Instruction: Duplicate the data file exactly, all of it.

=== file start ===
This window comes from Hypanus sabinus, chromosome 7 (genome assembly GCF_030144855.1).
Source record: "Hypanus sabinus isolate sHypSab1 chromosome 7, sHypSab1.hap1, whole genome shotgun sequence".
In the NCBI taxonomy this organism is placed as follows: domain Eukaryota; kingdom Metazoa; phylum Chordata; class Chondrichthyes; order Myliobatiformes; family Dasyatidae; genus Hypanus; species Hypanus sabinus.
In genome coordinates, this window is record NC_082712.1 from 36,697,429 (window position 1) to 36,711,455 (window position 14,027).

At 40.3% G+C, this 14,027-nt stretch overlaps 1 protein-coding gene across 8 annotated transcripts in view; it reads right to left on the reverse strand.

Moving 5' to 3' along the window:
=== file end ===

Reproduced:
This window comes from Hypanus sabinus, chromosome 7 (genome assembly GCF_030144855.1).
Source record: "Hypanus sabinus isolate sHypSab1 chromosome 7, sHypSab1.hap1, whole genome shotgun sequence".
In the NCBI taxonomy this organism is placed as follows: domain Eukaryota; kingdom Metazoa; phylum Chordata; class Chondrichthyes; order Myliobatiformes; family Dasyatidae; genus Hypanus; species Hypanus sabinus.
In genome coordinates, this window is record NC_082712.1 from 36,697,429 (window position 1) to 36,711,455 (window position 14,027).

At 40.3% G+C, this 14,027-nt stretch overlaps 1 protein-coding gene across 8 annotated transcripts in view; it reads right to left on the reverse strand.

Moving 5' to 3' along the window: